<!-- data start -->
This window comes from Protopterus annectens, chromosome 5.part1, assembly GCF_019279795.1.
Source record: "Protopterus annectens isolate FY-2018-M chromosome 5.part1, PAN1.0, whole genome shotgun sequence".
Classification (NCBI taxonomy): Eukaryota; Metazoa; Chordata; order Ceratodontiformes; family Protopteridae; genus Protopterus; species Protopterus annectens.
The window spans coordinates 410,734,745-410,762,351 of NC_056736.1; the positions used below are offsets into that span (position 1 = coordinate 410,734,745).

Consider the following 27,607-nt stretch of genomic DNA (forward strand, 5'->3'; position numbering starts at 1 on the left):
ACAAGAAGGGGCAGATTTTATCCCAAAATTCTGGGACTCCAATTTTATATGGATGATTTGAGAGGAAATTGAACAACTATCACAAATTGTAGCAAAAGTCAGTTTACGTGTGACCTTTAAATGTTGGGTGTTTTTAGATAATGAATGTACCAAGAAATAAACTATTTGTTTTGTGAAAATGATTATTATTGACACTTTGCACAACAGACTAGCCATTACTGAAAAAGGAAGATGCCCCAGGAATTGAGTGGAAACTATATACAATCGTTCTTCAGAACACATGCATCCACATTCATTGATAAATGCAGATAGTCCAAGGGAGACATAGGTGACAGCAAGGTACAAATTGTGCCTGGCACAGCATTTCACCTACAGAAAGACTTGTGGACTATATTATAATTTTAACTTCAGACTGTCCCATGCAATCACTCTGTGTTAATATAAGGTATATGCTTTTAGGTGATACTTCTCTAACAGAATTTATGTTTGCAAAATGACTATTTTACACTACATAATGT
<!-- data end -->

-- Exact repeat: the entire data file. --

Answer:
This window comes from Protopterus annectens, chromosome 5.part1, assembly GCF_019279795.1.
Source record: "Protopterus annectens isolate FY-2018-M chromosome 5.part1, PAN1.0, whole genome shotgun sequence".
Classification (NCBI taxonomy): Eukaryota; Metazoa; Chordata; order Ceratodontiformes; family Protopteridae; genus Protopterus; species Protopterus annectens.
The window spans coordinates 410,734,745-410,762,351 of NC_056736.1; the positions used below are offsets into that span (position 1 = coordinate 410,734,745).

Consider the following 27,607-nt stretch of genomic DNA (forward strand, 5'->3'; position numbering starts at 1 on the left):
ACAAGAAGGGGCAGATTTTATCCCAAAATTCTGGGACTCCAATTTTATATGGATGATTTGAGAGGAAATTGAACAACTATCACAAATTGTAGCAAAAGTCAGTTTACGTGTGACCTTTAAATGTTGGGTGTTTTTAGATAATGAATGTACCAAGAAATAAACTATTTGTTTTGTGAAAATGATTATTATTGACACTTTGCACAACAGACTAGCCATTACTGAAAAAGGAAGATGCCCCAGGAATTGAGTGGAAACTATATACAATCGTTCTTCAGAACACATGCATCCACATTCATTGATAAATGCAGATAGTCCAAGGGAGACATAGGTGACAGCAAGGTACAAATTGTGCCTGGCACAGCATTTCACCTACAGAAAGACTTGTGGACTATATTATAATTTTAACTTCAGACTGTCCCATGCAATCACTCTGTGTTAATATAAGGTATATGCTTTTAGGTGATACTTCTCTAACAGAATTTATGTTTGCAAAATGACTATTTTACACTACATAATGT